Monday, February 15, 2021

Pal's "Jurisidictional Accumulation"

Maïa Pal, Oxford Brookes University, has published Jurisdictional Accumulation: An Early Modern History of Law, Empires, and Capital (Cambridge University Press):

The majority of European early modern empires – the Castilian, French, Dutch, and English/British – developed practices of jurisdictional accumulation, distinguished by the three categories of extensions, transports, and transplants of authority. This book is concerned with various diplomatic and colonial agents which enabled the transports and transplants of sovereign authority. Through historical analyses of ambassadors and consuls in the Mediterranean based on primary and secondary material, and on the empires' Atlantic imperial expansions and conquests, the book makes a major analytical contribution to historical sociology. As an interdisciplinary exercise in conceptual innovation based on a Political Marxist framework and its concept of social property relations, the book goes beyond common binaries in both conventional and critical histories. The new concept of jurisdictional accumulation brings ambassadors, consuls, merchants, and lawyers out of the shadows of empire and onto the main stage of the construction of modern international relations and international law.
Here are two endorsements:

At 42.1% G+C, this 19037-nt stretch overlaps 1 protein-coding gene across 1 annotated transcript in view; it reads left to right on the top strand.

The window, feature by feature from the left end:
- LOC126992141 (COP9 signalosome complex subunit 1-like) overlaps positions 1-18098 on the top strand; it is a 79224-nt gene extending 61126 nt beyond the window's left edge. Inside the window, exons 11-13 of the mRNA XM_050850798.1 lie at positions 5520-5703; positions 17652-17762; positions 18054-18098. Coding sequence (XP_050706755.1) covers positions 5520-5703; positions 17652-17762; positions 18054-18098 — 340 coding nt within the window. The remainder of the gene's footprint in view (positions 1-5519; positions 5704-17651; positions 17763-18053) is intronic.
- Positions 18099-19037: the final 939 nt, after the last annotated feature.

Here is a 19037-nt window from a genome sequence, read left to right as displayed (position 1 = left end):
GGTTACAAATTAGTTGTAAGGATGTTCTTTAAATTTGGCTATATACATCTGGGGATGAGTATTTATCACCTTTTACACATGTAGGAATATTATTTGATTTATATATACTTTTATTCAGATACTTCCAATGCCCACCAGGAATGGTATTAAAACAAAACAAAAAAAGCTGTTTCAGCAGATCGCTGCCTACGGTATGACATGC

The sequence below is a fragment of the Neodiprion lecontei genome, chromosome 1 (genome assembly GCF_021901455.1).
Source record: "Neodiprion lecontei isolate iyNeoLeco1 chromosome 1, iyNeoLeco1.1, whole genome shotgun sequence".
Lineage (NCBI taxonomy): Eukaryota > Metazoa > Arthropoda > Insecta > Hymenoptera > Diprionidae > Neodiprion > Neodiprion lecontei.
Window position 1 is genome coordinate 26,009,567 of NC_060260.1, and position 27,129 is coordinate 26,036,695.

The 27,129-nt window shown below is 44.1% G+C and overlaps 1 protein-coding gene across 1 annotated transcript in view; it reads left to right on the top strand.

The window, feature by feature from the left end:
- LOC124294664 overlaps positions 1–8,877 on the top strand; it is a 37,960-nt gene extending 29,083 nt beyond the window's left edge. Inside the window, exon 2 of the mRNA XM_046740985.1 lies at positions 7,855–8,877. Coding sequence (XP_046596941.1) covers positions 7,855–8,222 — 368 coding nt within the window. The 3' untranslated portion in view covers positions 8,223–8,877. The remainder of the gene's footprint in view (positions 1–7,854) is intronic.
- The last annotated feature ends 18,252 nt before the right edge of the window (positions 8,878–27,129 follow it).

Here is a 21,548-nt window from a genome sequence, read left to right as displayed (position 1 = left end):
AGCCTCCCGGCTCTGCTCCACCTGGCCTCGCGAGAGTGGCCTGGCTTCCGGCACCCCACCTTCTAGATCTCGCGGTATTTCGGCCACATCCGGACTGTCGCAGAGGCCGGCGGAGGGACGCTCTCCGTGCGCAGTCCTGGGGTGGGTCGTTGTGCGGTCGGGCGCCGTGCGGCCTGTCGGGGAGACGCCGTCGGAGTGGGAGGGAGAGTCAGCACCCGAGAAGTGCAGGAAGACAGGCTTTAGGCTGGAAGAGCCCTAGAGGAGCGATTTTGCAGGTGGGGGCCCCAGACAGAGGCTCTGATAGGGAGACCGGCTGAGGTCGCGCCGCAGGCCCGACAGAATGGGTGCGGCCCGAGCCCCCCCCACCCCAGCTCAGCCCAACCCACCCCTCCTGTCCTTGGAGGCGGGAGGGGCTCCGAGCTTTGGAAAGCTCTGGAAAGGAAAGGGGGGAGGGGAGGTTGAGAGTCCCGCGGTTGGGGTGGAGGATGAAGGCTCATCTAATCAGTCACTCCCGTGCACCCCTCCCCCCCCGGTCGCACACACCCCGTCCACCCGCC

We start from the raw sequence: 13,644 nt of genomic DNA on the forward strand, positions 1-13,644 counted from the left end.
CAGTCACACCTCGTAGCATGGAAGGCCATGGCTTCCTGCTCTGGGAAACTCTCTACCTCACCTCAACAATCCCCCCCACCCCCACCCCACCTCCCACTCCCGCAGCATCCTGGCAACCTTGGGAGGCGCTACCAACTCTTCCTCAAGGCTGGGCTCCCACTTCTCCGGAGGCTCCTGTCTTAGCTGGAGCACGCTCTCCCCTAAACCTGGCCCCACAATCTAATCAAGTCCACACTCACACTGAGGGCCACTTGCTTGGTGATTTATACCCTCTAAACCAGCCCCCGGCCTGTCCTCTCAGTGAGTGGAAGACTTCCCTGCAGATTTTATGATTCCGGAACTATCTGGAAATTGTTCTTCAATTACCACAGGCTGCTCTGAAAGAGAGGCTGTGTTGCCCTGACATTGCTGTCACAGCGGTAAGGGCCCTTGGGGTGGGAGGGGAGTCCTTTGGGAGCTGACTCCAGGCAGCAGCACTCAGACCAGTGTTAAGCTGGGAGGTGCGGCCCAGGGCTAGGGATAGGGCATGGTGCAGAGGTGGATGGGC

"This book is an event. Maïa Pal's concept of Jurisdictional Accumulation, i.e. the development of actual practices of law, illuminates the shortcomings of conventional narratives of the history of international law. She convincingly demonstrates how much can be gained from making use of concepts of political economy for this analysis. Her focus on the practices of consuls opens up a new field of research for the historiography of exterritoriality."   

Heide Gerstenberger, retired professor for 'Theory of State and Society' at the University of Bremen

"Pal's main research strength lies in her command of an extensive secondary literature from which she extracts substance to support her innovative argumentation and analysis … The book is to be welcomed as an able and convincing elaboration of this thesis [of jurisdictional accumulation]. But alongside original inquiry into early modern history, Jurisdictional Accumulation evinces a commitment to the development of a historical sociology of early modern empires. That is, Pal's goal is just as much the exposition of method as it is the presentation of original research. Legal historians may find that this may be its most lasting contribution to their work."

Christopher Tomlins, Legal Form        

--Dan Ernst